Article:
What is the Impact of Herbicide Overuse? - Chromatography Investigates
Aug 29 2018 Read 1158 Times
A recent report in the Port Harcourt Medical Journal - The effect of the application of different rates of herbicides on the residual level of the herbicides and their metabolites in harvested maize cobs – has looked at the residual levels of herbicides in maize crops to see if excess herbicide use could leave high levels of herbicides in the crops affecting human health, crop yield and the environment.
Weeds of choice
With an ever-growing population that needs feeding, it is important that farmers can achieve the maximal crop yield per hectare for all crops. One factor that affects the crop yield is when weeds grow amongst the crop. Weeds affect crop growth through competition for resources – nutrients, water, space and sunlight. Weeds grow where the conditions and environment suit them – sometimes the environmental conditions might suit the weeds more than the crop of choice.
In Nigeria, the traditional method of controlling weeds was carried out by using mechanical methods using hoes or pulling weeds up. But the method is time consuming and labour is expensive, especially during the peak growing season. So, growers started using chemical methods of weed control, namely herbicides which are quicker, less expensive and easy to apply.
Growth in herbicide use
Reports show an increased use in herbicides in Nigeria in the last ten years – ad this has shown some increases in crop yields. But many workers are unskilled in the use of herbicides, with many farm workers illiterate and so there is little knowledge regarding the actual use of herbicides in Nigeria. Excessive use could impact crop yield- the very issue herbicide use is meant to address – alongside environmental and human health issues of crops containing high herbicide residue levels.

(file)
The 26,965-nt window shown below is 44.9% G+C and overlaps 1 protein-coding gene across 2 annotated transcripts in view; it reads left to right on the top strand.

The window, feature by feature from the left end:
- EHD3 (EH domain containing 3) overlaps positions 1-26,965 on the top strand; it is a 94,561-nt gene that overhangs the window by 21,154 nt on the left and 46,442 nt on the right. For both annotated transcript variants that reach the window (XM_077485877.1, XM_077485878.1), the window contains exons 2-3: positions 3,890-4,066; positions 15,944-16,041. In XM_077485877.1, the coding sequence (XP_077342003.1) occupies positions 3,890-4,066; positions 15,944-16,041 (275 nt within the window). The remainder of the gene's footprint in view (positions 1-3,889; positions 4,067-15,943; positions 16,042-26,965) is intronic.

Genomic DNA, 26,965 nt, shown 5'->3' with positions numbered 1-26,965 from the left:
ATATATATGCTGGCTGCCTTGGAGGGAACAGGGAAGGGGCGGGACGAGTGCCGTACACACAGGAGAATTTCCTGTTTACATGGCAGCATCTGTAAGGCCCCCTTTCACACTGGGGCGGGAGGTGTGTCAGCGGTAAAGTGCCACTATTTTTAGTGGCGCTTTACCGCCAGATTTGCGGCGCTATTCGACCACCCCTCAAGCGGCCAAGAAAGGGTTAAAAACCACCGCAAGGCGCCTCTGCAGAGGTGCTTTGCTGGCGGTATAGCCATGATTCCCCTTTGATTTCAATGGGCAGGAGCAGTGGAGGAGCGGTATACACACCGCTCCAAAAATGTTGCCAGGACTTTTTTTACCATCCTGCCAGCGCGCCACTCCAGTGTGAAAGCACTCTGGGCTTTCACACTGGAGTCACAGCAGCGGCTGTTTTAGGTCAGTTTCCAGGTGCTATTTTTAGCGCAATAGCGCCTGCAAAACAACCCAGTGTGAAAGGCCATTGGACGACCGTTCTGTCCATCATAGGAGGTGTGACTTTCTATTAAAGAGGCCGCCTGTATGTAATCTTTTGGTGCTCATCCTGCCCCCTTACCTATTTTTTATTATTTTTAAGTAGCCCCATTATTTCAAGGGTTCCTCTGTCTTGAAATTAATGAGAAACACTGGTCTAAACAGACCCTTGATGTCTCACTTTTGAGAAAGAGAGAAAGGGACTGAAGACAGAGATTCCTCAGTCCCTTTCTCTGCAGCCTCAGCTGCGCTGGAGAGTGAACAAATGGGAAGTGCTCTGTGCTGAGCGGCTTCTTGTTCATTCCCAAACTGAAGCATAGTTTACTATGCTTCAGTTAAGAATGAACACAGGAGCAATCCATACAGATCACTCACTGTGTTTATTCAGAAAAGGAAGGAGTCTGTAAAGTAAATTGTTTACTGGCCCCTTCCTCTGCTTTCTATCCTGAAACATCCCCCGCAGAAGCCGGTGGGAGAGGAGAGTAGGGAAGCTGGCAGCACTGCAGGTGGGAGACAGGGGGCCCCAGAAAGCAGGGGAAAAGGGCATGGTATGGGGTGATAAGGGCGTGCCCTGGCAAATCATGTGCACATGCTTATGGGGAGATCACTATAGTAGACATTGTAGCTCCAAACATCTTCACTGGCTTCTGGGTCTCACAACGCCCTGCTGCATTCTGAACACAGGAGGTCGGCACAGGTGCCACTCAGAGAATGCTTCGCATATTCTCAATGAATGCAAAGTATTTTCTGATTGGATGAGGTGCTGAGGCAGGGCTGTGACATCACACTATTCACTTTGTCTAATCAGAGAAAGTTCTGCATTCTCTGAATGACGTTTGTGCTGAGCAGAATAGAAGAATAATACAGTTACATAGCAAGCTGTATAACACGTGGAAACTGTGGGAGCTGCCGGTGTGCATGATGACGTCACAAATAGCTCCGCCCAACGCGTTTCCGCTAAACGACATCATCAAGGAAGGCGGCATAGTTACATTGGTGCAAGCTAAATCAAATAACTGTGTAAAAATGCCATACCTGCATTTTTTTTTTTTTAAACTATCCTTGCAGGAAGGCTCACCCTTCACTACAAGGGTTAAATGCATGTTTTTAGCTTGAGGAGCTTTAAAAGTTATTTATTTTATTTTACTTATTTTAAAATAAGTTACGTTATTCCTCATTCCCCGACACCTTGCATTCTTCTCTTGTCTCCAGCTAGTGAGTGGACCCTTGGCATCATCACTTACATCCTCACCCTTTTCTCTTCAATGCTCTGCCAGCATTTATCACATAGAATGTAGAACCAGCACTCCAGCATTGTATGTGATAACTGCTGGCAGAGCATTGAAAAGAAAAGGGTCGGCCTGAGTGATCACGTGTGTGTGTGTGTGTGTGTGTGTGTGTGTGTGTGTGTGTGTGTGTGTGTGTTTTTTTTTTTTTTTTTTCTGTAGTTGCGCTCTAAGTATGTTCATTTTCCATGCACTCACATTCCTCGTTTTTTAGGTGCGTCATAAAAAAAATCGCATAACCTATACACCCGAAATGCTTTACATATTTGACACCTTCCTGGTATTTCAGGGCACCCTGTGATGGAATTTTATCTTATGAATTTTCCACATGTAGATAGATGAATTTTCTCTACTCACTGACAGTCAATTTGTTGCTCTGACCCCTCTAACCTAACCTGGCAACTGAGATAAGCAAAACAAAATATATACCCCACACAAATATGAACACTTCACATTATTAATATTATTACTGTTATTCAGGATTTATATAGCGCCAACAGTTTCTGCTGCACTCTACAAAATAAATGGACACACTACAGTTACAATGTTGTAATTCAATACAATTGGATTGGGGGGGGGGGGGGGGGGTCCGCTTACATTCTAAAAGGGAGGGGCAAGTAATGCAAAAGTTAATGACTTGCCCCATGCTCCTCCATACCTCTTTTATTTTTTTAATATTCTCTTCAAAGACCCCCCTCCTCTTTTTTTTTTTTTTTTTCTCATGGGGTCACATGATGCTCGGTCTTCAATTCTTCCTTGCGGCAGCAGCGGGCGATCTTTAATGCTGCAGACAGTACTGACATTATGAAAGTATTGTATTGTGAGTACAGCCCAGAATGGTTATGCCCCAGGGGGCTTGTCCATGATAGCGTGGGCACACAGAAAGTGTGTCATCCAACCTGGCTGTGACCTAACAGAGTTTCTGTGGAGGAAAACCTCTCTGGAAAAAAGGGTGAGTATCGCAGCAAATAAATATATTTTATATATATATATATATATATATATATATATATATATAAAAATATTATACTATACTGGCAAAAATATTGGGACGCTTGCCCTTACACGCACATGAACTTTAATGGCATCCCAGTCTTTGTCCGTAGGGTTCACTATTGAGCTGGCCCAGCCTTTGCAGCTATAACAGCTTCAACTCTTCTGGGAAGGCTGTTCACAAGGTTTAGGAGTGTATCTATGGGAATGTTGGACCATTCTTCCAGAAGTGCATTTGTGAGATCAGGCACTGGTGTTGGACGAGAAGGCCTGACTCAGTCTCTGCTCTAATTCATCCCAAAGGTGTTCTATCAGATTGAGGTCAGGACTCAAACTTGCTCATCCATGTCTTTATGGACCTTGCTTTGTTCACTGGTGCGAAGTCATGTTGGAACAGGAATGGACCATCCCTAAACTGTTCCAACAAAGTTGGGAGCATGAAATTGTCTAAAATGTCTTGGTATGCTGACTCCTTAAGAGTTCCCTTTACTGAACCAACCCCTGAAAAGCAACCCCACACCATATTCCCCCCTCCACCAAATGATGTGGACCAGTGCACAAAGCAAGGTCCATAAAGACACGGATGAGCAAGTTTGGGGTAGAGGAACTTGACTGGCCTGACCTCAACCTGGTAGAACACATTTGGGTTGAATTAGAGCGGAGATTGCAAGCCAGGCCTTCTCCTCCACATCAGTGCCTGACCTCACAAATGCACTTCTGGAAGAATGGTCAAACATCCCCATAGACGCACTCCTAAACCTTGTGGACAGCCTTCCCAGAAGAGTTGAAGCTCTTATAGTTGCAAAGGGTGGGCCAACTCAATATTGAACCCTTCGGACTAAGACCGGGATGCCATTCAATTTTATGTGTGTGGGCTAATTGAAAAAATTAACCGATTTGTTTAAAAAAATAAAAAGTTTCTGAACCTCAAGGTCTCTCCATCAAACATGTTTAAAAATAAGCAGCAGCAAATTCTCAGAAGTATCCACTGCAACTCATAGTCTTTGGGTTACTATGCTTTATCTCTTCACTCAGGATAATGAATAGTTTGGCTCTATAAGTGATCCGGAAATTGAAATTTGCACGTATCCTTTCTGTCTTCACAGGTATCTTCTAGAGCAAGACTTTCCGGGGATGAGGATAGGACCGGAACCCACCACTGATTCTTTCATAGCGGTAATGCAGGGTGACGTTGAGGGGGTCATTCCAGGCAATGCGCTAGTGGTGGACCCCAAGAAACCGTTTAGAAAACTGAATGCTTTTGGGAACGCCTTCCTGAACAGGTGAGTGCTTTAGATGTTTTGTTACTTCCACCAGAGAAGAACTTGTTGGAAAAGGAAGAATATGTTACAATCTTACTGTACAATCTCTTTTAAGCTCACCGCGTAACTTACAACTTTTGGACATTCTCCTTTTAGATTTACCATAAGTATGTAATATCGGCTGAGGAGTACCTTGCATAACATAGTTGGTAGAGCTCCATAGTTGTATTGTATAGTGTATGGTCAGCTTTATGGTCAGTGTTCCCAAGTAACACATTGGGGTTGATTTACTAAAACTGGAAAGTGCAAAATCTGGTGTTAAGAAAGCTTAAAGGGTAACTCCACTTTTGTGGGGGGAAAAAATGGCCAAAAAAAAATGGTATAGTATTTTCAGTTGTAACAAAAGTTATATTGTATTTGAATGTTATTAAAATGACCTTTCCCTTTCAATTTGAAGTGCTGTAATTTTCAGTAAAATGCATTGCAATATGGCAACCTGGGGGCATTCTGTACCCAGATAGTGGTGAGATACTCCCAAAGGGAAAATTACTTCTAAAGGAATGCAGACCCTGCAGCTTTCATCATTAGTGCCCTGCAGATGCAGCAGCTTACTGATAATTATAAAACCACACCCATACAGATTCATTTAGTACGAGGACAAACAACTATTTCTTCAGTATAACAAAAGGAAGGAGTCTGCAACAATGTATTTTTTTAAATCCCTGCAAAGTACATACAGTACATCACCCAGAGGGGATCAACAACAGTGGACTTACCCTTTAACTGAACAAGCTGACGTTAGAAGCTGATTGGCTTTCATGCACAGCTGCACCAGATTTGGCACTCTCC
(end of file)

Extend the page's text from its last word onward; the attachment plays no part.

The present study set out to address some of these concerns by replicating current field conditions in Nigeria and thus provide an insight into public health implications of herbicide use in Nigeria. They carried out the study on maize – a short duration crop that farmers grow using herbicides.
Evaluation of herbicides and metabolites
The study used a maize variety, swan-1-yellow, that is widely grown in Nigeria and planted the maize on experimental plots at the University of Port Harcourt. The maize had a popular herbicide applied at five different rates along with a plot that did not have any herbicide applied. When the maize was ripe, it was harvested and the maize evaluated for residual herbicides using chromatography – a technique commonly used to analyse plant products as discussed in the article, Blue Jacaranda Seed Oil Analysed Using Comprehensive Two Dimensional Liquid Chromatography with Quadruple Parallel Mass Spectrometry.
The study shows that when used at the correct doses, residual herbicides and their metabolites were barely detectable. But, residual levels increased with increasing dose levels. The study indicates that herbicide use by untrained and illiterate growers could be a potential health threat. The authors recommend that farmers are fully trained before using herbicides to grow crops.
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